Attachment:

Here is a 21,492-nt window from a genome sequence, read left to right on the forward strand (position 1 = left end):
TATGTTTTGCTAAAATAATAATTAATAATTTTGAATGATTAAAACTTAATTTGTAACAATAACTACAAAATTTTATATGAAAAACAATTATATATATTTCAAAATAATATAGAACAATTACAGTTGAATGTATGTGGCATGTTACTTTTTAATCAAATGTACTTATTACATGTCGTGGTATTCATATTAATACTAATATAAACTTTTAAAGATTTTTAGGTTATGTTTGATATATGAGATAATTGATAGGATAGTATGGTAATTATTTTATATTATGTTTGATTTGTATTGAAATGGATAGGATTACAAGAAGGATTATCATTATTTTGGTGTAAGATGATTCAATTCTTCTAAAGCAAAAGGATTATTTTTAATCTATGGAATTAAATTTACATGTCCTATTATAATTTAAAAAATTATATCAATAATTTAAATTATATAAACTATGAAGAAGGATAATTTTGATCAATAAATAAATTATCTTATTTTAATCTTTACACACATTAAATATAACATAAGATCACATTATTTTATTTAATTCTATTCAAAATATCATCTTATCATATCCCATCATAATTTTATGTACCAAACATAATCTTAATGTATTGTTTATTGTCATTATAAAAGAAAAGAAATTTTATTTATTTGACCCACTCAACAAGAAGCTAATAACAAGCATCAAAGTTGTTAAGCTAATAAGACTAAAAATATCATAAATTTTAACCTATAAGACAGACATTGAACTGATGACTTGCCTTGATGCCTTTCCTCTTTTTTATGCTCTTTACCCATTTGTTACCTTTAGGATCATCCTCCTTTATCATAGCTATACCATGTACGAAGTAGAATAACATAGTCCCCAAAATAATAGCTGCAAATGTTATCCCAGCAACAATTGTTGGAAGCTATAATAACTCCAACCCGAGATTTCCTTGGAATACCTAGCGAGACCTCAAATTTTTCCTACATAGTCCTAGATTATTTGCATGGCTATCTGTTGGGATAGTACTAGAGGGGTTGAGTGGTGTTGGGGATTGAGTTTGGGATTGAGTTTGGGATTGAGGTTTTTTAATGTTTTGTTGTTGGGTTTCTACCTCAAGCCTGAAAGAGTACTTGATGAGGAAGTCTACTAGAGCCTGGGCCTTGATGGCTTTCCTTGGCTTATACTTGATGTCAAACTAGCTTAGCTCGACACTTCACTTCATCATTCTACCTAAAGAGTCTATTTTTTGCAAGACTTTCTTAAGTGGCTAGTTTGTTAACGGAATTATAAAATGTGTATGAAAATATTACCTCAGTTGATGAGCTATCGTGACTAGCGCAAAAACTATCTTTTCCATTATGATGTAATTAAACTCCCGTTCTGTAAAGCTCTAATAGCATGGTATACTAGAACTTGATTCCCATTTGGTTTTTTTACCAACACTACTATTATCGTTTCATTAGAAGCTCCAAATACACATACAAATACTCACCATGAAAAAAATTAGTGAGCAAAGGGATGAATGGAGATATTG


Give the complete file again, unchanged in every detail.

Here is a 21,492-nt window from a genome sequence, read left to right on the forward strand (position 1 = left end):
TATGTTTTGCTAAAATAATAATTAATAATTTTGAATGATTAAAACTTAATTTGTAACAATAACTACAAAATTTTATATGAAAAACAATTATATATATTTCAAAATAATATAGAACAATTACAGTTGAATGTATGTGGCATGTTACTTTTTAATCAAATGTACTTATTACATGTCGTGGTATTCATATTAATACTAATATAAACTTTTAAAGATTTTTAGGTTATGTTTGATATATGAGATAATTGATAGGATAGTATGGTAATTATTTTATATTATGTTTGATTTGTATTGAAATGGATAGGATTACAAGAAGGATTATCATTATTTTGGTGTAAGATGATTCAATTCTTCTAAAGCAAAAGGATTATTTTTAATCTATGGAATTAAATTTACATGTCCTATTATAATTTAAAAAATTATATCAATAATTTAAATTATATAAACTATGAAGAAGGATAATTTTGATCAATAAATAAATTATCTTATTTTAATCTTTACACACATTAAATATAACATAAGATCACATTATTTTATTTAATTCTATTCAAAATATCATCTTATCATATCCCATCATAATTTTATGTACCAAACATAATCTTAATGTATTGTTTATTGTCATTATAAAAGAAAAGAAATTTTATTTATTTGACCCACTCAACAAGAAGCTAATAACAAGCATCAAAGTTGTTAAGCTAATAAGACTAAAAATATCATAAATTTTAACCTATAAGACAGACATTGAACTGATGACTTGCCTTGATGCCTTTCCTCTTTTTTATGCTCTTTACCCATTTGTTACCTTTAGGATCATCCTCCTTTATCATAGCTATACCATGTACGAAGTAGAATAACATAGTCCCCAAAATAATAGCTGCAAATGTTATCCCAGCAACAATTGTTGGAAGCTATAATAACTCCAACCCGAGATTTCCTTGGAATACCTAGCGAGACCTCAAATTTTTCCTACATAGTCCTAGATTATTTGCATGGCTATCTGTTGGGATAGTACTAGAGGGGTTGAGTGGTGTTGGGGATTGAGTTTGGGATTGAGTTTGGGATTGAGGTTTTTTAATGTTTTGTTGTTGGGTTTCTACCTCAAGCCTGAAAGAGTACTTGATGAGGAAGTCTACTAGAGCCTGGGCCTTGATGGCTTTCCTTGGCTTATACTTGATGTCAAACTAGCTTAGCTCGACACTTCACTTCATCATTCTACCTAAAGAGTCTATTTTTTGCAAGACTTTCTTAAGTGGCTAGTTTGTTAACGGAATTATAAAATGTGTATGAAAATATTACCTCAGTTGATGAGCTATCGTGACTAGCGCAAAAACTATCTTTTCCATTATGATGTAATTAAACTCCCGTTCTGTAAAGCTCTAATAGCATGGTATACTAGAACTTGATTCCCATTTGGTTTTTTTACCAACACTACTATTATCGTTTCATTAGAAGCTCCAAATACACATACAAATACTCACCATGAAAAAAATTAGTGAGCAAAGGGATGAATGGAGATATTG